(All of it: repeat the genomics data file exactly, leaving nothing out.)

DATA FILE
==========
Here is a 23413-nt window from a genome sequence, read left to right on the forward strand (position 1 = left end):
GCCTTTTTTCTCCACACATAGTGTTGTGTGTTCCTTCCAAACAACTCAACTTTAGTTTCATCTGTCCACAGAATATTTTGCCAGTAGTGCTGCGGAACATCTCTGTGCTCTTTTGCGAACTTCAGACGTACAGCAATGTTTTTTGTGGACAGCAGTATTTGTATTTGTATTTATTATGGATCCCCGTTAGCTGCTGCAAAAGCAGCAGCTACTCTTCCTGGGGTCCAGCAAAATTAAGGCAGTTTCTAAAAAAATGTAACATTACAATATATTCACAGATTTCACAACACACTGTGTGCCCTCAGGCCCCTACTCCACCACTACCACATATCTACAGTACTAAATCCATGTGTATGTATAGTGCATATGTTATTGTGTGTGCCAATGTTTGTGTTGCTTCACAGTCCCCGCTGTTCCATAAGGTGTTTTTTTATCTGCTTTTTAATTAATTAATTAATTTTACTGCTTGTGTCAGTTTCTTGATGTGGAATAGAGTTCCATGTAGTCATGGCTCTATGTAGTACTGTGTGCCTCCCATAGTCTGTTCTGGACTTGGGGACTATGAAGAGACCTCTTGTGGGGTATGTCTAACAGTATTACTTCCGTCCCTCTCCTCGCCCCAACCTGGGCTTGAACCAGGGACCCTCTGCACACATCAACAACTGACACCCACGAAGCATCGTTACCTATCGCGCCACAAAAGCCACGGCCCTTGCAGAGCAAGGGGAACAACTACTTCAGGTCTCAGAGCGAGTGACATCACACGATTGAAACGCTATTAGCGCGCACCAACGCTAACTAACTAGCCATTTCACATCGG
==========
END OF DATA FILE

Here is a 23413-nt window from a genome sequence, read left to right on the forward strand (position 1 = left end):
GCCTTTTTTCTCCACACATAGTGTTGTGTGTTCCTTCCAAACAACTCAACTTTAGTTTCATCTGTCCACAGAATATTTTGCCAGTAGTGCTGCGGAACATCTCTGTGCTCTTTTGCGAACTTCAGACGTACAGCAATGTTTTTTGTGGACAGCAGTATTTGTATTTGTATTTATTATGGATCCCCGTTAGCTGCTGCAAAAGCAGCAGCTACTCTTCCTGGGGTCCAGCAAAATTAAGGCAGTTTCTAAAAAAATGTAACATTACAATATATTCACAGATTTCACAACACACTGTGTGCCCTCAGGCCCCTACTCCACCACTACCACATATCTACAGTACTAAATCCATGTGTATGTATAGTGCATATGTTATTGTGTGTGCCAATGTTTGTGTTGCTTCACAGTCCCCGCTGTTCCATAAGGTGTTTTTTTATCTGCTTTTTAATTAATTAATTAATTTTACTGCTTGTGTCAGTTTCTTGATGTGGAATAGAGTTCCATGTAGTCATGGCTCTATGTAGTACTGTGTGCCTCCCATAGTCTGTTCTGGACTTGGGGACTATGAAGAGACCTCTTGTGGGGTATGTCTAACAGTATTACTTCCGTCCCTCTCCTCGCCCCAACCTGGGCTTGAACCAGGGACCCTCTGCACACATCAACAACTGACACCCACGAAGCATCGTTACCTATCGCGCCACAAAAGCCACGGCCCTTGCAGAGCAAGGGGAACAACTACTTCAGGTCTCAGAGCGAGTGACATCACACGATTGAAACGCTATTAGCGCGCACCAACGCTAACTAACTAGCCATTTCACATCGG